Title: You are somebody's fault
Fandom: “Supernatural”/Terminator: Salvation
Disclaimer: not my characters; title from Anne Sexton.
Warnings: spoilers for season four and movie
Pairings: none stated
Point of view: third
Turns out, the demonic powers of Hell work on machines.
They stay ahead of the machines because Sam utterly destroys any that get close.
After Azazel and Ruby, Lilith and Lucifer, chunks of metal and electricity are nothing.
In the early days, just after the first attacks, Dean kept expecting to wake up.
He never did.
They saved the world from Satan himself, from the Prince of Darkness and his army, but they were unable to stop humanity from damning themselves with their own arrogance.
Until the first bomb fell, Dean and Sam didn't even know the danger existed.
Dean finds the kid five years after. He's desperate and starving, staggering through LA carrying a little girl. The minute he sees Dean, he freezes, turning in place to shield the girl as best he can.
"Hey," Dean says, holding his hands out, calling to Sam. "Hey, kid. It's okay."
His name is Kyle Reese; her name is Star. They're wild and wary, shying away from Dean and Sam's touch. Star never talks, but Kyle answers direct questions and follows orders, so long as he stays within sight of Star.
They’re the first humans Dean and Sam have come across in months, and they’re just kids.
Kyle and Star stay with them for a few months, until they’re all separated in an attack. Dean and Sam meet up afterwards because they can always find each other now, but the kids are somewhere on the other side of the city.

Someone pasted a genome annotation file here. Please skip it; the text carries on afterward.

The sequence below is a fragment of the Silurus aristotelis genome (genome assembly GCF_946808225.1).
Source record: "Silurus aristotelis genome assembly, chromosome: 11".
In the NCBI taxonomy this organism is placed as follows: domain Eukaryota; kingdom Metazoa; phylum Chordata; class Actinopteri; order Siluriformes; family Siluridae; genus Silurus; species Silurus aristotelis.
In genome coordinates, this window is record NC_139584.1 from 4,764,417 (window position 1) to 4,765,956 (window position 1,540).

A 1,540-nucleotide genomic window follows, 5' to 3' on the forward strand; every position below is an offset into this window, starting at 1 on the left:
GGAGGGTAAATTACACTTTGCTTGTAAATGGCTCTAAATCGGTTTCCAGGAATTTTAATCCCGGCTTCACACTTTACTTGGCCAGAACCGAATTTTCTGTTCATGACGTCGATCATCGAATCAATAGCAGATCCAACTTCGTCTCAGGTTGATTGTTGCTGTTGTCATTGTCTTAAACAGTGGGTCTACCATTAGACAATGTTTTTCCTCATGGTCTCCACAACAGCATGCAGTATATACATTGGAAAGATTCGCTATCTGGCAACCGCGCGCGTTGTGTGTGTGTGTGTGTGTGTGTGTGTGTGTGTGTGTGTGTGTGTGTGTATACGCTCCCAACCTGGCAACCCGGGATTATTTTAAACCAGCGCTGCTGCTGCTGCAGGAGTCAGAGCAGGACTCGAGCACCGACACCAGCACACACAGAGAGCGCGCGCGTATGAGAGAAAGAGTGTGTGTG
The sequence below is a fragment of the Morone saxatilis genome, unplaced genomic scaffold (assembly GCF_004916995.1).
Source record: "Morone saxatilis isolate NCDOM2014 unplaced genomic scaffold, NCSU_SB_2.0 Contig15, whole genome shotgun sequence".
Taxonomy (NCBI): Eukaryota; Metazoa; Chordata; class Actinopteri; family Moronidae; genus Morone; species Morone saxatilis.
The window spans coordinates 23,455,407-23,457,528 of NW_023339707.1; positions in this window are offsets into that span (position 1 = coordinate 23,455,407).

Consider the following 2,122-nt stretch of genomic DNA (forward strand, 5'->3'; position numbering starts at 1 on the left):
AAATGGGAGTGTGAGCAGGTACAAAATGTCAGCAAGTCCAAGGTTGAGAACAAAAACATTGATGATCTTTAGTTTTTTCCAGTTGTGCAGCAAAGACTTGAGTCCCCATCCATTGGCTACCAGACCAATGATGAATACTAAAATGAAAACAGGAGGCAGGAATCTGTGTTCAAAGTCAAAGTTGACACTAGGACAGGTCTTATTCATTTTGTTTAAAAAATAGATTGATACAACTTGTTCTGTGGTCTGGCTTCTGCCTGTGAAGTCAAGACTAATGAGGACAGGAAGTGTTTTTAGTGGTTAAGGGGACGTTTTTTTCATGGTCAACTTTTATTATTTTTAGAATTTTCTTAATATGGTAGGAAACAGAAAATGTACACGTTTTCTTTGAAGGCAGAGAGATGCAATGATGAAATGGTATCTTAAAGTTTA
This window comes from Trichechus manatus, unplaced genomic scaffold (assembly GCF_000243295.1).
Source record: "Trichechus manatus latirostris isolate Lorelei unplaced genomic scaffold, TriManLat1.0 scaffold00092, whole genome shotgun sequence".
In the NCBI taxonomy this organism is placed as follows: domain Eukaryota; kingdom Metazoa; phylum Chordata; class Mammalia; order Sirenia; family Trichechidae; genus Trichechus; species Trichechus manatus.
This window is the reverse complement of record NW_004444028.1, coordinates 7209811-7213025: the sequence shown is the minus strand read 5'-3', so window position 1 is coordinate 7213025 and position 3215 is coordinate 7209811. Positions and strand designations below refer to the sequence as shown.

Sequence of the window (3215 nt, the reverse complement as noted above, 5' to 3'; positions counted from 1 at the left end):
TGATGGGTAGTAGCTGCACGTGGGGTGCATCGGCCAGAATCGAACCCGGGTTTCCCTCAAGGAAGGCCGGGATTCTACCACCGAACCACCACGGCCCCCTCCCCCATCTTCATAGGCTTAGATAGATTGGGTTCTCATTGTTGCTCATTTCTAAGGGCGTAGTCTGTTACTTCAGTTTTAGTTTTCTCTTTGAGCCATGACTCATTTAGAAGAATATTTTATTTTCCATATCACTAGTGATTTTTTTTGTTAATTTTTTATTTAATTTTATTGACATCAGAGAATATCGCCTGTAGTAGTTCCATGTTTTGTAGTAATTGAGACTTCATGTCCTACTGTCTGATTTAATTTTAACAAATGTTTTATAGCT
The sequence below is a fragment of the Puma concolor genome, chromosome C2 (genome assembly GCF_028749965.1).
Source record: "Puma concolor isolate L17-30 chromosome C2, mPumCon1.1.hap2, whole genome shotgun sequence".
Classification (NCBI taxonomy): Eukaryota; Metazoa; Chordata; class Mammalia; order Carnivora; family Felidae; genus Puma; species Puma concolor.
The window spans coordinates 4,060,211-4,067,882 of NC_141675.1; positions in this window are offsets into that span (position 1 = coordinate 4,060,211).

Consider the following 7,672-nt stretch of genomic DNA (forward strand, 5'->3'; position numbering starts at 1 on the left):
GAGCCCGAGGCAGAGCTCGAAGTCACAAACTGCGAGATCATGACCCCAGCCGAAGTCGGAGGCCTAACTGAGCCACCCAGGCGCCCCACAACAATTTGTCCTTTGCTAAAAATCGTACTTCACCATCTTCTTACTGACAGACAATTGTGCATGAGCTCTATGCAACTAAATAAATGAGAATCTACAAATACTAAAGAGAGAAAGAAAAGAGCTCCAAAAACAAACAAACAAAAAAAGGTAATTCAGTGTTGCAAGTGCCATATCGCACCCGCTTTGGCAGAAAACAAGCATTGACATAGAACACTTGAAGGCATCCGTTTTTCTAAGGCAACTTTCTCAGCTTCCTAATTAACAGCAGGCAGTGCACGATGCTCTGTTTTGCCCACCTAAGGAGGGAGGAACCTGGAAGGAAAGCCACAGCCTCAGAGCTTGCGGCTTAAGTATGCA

“They’ll be fine, Dean,” Sam assures him, one hand wrapped around his forearm, holding him in place. “They’re survivors.”
They listen to John Connor’s broadcasts just to know there are others out there. “We could join up with him, and the Resistance,” Dean suggests one day, picking through the rubble of a house, salvaging what he can. “I bet they could use our help.”
Sam stares at the horizon, eyes distant. Dean can’t imagine what he sees, what he’s thinking. “No,” Sam says. “We won’t.”
They wander, same as they always have. Dean misses the purpose he felt, those last few years before Hell. He even misses the mission he had in that year just after. He has no point, in this new world of machines. Sam doesn’t need him. Sam hasn’t needed him in a long time.
He watches Sam obliterate one of the flying kind, over a hundred meters away with his mind. Why is he even here? What use can he possibly be to Hell’s chosen king, Lucifer’s vessel? Sam destroyed Lucifer—Dean is just a frail, fragile human. He’s nothing.
“Dean,” Sam says one day. “Dean, if you could go back in time and change something, what would it be?” He’s staring at the horizon again, gaze towards the west. They’re in the husk of a city, all its bones laid bare. Buzzards circle in the sky; Dean can hear small animals scurrying in the ruins. The survivors.
He thinks, watching Sam. What would he fix, given the chance? He’s already tried that and failed spectacularly. “Nothing,” he answers. He hasn’t seen or heard a demon since the bombs, after all. No vampires or werewolves or spirits. Nothing supernatural. Just the machines.
Days and weeks and months and years, different variations of the same machines, sunrises and sunsets, walking through a dying land. Dean’s tired, but Sam just keeps going. He recharges in the moonlight, wakes bright and eager every day, grins at Dean and says, “Another chance.”
Dean can only follow him.